The weather forecast is still unfavourable southerly. We
moored the boat to public wharf and went shopping.
Ballina to Coffs Harbour
The weather forecast seems to be better today, we crossed
the bar without getting wet this time (the waves were big however). All the way
to Yamba we dolphins swimming around the boat. The wind was from south-west
initially, then it backed to the south and south-east eventually. We were
planning to stop in Yamba at first as the conditions didn’t ;looked to good and
autopilot wasn’t coping, however Yamba Coastal Patrol advised that today they
had a king tide and a lot of water came in into Clarence River. It will take a
lot of time for the water to leave and when the next incoming tide starts the
water from the previous tide would still be running out, creating unfavourable
outgoing currents. Also incoming tide was to start in 2 hours, but we were
already near river entrance.
The weather also seemed to improve a bit and the waves
calmed down. Autopilot would now be working and we decided to continue to Coffs
Today is actually Christmas Eve – we are celebrating our
second Christmas at sea (last year we were on the way to Lord Howe Island).
We arrived to Coffs Harbour at 7 am and took a random
marina berth. Coastal Patrol Coffs Harbour advised us to take a certain berth
initially, but it was too small as the neighbour boat seemed too “fat”. In Queensland
marinas are a bit bigger and we found it tough trying to fit the boat in a small
berth with all the current in the area. So we berthed at the other spot that
seemed bigger. (Later we checked with marina office whether it was ok to stay
Our friends Boris and Arina were in Coffs on holidays by
coincidence and we spent Christmas Day together.
Coffs Harbour to Sydney
Today is Boxing Day and it is when Sydney to Hobart race
starts. I decided to do some laundry and the radio in the laundry was
broadcasting the start of the race. Apparently the weather forecast was
northerly winds and flat seas all the way to Hobart – best conditions for the
last few years. Later today I met a Tasmanian guy in the supermarket near marina
who bought a boat in Coffs and was sailing to Hobart later today.
The wind was still south-east in Coffs, but it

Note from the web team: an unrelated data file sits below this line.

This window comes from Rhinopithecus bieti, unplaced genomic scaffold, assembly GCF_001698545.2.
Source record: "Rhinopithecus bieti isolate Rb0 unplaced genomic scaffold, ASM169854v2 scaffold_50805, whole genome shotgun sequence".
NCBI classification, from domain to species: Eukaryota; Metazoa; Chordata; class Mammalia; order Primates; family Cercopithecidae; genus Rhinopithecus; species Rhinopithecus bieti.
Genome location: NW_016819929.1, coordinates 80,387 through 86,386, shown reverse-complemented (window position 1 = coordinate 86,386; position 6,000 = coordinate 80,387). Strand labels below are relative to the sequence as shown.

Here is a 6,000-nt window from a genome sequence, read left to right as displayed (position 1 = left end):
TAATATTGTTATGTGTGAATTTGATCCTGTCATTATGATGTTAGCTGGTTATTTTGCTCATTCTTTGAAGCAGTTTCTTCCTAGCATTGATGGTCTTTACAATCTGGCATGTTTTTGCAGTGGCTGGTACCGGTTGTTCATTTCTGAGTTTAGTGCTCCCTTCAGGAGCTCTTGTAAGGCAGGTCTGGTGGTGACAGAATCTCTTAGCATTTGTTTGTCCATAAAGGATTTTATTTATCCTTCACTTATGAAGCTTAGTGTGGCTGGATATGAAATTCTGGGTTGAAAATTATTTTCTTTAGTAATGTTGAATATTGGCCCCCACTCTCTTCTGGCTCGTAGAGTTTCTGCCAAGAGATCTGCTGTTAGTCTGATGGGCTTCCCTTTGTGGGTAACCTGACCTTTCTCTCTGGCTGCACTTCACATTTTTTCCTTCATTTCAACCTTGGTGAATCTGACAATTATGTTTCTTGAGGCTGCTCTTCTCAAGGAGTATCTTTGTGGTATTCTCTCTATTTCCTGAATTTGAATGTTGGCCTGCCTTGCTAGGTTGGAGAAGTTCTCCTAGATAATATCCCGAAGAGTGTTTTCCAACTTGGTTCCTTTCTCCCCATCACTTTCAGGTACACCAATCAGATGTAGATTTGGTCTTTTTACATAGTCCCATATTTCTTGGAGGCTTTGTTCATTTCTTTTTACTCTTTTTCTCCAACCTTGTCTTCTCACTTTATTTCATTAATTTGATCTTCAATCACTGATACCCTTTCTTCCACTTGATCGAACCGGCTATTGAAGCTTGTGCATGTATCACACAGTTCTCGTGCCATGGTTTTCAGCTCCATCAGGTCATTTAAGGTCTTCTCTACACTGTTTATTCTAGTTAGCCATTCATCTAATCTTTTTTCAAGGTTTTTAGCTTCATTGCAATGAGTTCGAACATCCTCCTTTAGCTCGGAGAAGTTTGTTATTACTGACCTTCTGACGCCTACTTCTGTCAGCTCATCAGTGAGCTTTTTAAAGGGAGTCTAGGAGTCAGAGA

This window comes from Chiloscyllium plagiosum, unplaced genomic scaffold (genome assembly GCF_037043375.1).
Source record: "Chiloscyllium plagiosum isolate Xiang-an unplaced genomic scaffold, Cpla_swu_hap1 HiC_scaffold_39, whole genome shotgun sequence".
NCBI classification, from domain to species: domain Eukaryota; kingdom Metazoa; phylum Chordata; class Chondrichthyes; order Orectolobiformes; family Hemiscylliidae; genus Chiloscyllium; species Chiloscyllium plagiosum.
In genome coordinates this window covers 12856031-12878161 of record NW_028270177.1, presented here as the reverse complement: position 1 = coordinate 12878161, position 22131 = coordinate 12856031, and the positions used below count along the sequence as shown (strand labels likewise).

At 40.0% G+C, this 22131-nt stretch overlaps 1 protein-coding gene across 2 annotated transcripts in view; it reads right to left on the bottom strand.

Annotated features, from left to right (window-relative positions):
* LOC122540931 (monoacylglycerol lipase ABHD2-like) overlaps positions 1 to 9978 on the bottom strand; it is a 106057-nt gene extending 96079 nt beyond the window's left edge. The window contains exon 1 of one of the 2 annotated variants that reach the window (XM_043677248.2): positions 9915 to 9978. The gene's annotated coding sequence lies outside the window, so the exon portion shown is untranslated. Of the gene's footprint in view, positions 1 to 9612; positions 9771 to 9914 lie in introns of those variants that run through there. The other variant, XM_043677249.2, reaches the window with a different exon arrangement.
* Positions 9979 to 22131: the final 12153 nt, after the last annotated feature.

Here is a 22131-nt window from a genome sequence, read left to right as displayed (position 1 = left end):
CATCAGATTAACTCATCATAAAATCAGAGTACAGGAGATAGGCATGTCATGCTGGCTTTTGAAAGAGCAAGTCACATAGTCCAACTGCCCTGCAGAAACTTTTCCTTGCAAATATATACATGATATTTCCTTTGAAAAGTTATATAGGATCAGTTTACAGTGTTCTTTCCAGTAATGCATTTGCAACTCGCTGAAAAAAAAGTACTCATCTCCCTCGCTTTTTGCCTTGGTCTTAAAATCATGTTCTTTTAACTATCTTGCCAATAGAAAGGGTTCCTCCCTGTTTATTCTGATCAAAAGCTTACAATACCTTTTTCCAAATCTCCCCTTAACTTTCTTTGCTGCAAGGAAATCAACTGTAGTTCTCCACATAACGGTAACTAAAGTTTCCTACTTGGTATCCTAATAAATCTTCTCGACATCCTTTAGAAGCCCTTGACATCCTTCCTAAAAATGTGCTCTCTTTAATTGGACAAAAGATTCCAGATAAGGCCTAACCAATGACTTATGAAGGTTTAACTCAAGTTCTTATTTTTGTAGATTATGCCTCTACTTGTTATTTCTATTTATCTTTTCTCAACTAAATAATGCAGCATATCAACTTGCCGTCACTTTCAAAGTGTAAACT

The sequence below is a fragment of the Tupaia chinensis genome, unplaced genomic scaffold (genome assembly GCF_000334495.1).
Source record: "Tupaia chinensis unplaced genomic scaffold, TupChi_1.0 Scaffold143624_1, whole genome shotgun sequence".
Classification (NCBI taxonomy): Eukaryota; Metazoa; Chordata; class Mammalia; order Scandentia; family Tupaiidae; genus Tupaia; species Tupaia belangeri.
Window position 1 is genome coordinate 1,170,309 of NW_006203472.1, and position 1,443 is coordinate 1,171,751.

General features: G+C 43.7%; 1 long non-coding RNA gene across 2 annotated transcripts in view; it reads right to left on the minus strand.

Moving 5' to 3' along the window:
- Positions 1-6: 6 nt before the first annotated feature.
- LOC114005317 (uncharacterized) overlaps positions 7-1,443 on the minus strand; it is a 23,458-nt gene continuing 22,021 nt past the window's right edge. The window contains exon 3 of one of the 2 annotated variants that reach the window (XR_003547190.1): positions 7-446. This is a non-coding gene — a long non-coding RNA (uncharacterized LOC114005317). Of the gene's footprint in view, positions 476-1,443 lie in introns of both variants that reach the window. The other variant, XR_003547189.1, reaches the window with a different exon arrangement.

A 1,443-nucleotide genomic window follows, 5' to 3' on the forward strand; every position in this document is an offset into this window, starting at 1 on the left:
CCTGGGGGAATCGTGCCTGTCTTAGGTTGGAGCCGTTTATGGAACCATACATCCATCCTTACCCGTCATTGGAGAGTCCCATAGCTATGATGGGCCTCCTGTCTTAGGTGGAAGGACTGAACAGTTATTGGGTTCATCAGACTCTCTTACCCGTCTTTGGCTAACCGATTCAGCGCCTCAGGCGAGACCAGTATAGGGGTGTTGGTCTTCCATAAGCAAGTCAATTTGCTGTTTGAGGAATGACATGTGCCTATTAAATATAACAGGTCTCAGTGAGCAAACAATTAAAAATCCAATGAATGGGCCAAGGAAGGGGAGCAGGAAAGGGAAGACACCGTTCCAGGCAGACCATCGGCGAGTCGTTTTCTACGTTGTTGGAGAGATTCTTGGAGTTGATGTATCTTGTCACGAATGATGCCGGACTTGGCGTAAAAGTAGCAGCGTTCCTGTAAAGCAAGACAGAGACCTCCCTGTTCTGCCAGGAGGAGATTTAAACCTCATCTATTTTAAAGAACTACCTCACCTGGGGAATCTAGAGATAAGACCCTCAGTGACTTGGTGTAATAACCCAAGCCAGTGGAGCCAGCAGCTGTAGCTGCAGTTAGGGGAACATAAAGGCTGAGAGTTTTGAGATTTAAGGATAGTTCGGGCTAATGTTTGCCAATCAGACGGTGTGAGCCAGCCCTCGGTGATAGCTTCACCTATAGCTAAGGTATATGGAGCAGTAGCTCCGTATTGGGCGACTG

was supposed to change to NE further south.
We left Coffs and took a course to Sydney!
At night we did shifts again, I actually was lucky to sleep
from 12 to 5 am. In the midday autopilot was not working anymore, even though
the sea conditions were good. We didn’t like the idea of hand steering all the
way to Sydney and Gonzie fixed up the wind wane. It is working well (now that
I’m writing this!). We also hit East Australian Current again and are making
7.5-8.5 knots (with an engine).
In the morning we were not going with the current anymore
and our speed dropped to 4 knots. I slept from 9pm to 3 am and took over the
shift while Gonzie went to get some sleep. At 5:30 I watched how bright-orange
sun crawled up from
behind the horizon. We were due to arrive to Pittwater in 3 hour. I’m
going to miss these mornings at sea, watching sunrise …
Soon enough we altered the course to enter Broken Bay.
Here more care has to be taken as there are a few fishing
There seem to be a race on (this early in the morning!)
with a few sailboats heading towards Terrigal.
Arriving to Pittwater we saw lot’s of boats going out at
sea: many people are on holidays. We picked up our mooring at Careel Bay and
here we are back in Sydney.
Later in the afternoon Gonzie’s dad is going to pick us up
with a car and we will be home celebrating Christmas with the family.
It will take us a while to adapt to “normal” life and we
will miss the boat and all the beauty we experienced on our trip almost every
day: the islands, sunrises, sunsets, blue water, swimming around the boat,
reefs, and may be even the waves!